Vanderbilt graduate students might spend four or five years on their research, but if they wanted to win $1,000 on Friday, they had to describe it simply and thoroughly in three minutes.
The Three Minute Thesis (3MT) competition, in its sixth year at Vanderbilt, drew 49 students mostly from engineering and the sciences, but future history, religion and English Ph.D.s participated as well.
Hannah Krimm took home both first place and the People’s Choice Award, which came with an extra $350, for her presentation titled “A Foundation of Sand: Reading Disabilities in Children with Language Impairment.”
“Two-thirds of children with language impairment identified in preschool end up showing reading comprehension problems sometime in second through fourth grade,” said Krimm, a Ph.D. student in hearing and speech sciences. She said addressing future reading troubles at the same time as speech problems could make for a smoother educational experience.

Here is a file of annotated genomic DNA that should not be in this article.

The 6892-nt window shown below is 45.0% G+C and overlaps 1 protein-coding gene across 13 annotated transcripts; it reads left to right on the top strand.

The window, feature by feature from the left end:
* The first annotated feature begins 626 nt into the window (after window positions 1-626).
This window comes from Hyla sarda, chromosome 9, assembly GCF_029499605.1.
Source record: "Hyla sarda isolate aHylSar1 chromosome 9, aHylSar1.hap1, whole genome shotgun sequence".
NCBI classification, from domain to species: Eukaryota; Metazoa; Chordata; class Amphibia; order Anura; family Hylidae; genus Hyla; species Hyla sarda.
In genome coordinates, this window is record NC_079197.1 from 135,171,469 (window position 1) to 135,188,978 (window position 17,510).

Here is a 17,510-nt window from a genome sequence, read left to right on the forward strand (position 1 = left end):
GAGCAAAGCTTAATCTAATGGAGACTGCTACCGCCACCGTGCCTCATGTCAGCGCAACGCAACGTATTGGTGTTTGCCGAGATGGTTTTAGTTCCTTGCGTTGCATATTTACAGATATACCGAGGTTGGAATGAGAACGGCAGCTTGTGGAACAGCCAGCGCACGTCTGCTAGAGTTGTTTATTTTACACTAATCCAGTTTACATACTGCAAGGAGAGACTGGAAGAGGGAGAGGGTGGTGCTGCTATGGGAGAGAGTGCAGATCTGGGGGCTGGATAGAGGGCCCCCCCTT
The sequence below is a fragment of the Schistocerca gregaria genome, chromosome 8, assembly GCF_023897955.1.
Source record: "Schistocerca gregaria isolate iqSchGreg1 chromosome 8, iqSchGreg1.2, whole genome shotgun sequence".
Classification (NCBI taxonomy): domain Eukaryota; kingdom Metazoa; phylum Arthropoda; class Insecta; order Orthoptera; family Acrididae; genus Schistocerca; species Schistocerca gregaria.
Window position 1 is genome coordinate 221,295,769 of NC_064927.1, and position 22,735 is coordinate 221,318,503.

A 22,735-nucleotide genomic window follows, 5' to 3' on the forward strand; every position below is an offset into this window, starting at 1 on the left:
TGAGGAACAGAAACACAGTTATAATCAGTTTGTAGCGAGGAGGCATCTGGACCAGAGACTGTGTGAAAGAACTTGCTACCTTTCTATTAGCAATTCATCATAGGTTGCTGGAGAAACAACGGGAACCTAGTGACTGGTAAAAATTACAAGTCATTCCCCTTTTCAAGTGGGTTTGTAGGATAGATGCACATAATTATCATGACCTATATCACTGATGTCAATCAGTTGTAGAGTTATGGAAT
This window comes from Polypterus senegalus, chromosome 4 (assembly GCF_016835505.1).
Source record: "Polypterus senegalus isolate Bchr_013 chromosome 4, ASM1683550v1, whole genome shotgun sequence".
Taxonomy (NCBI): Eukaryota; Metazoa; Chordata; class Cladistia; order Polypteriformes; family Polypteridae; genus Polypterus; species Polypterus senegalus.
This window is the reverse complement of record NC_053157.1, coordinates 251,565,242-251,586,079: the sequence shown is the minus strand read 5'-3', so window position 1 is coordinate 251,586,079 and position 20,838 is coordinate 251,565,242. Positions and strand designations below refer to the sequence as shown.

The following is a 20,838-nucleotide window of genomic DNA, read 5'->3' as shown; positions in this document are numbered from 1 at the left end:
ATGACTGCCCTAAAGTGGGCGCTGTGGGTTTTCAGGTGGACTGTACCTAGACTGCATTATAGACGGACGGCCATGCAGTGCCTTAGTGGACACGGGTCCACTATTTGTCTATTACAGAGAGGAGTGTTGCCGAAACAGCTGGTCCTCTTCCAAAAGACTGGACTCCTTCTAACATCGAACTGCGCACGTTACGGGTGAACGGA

As for how to present years of study in three minutes: “Murder your darlings,” Krimm advised.
Presenters also could use a single PowerPoint slide to help make their case. Judges evaluated them on their communication style plus audience comprehension and engagement.
Second place went to Sandya Lakkur, a graduate student in biostatistics, for her presentation “Managing Disease Outbreaks: Using the Complete Picture.”
The nine other finalists and their areas of study were: Meredith Jackson, Jeremy B. Ford and Saramati Narasimhan, biomedical engineering; Stephen Bailey, neuroscience; Ibrahim Ahmed, electrical engineering; Mackenzie Sunday, psychology; Noah Robinson and Lénie Torregrossa, clinical psychology; and Savannah Jacklin, physics and astronomy.
3MT was sponsored by the Graduate School, Peabody College of education and human development and the English Language Center.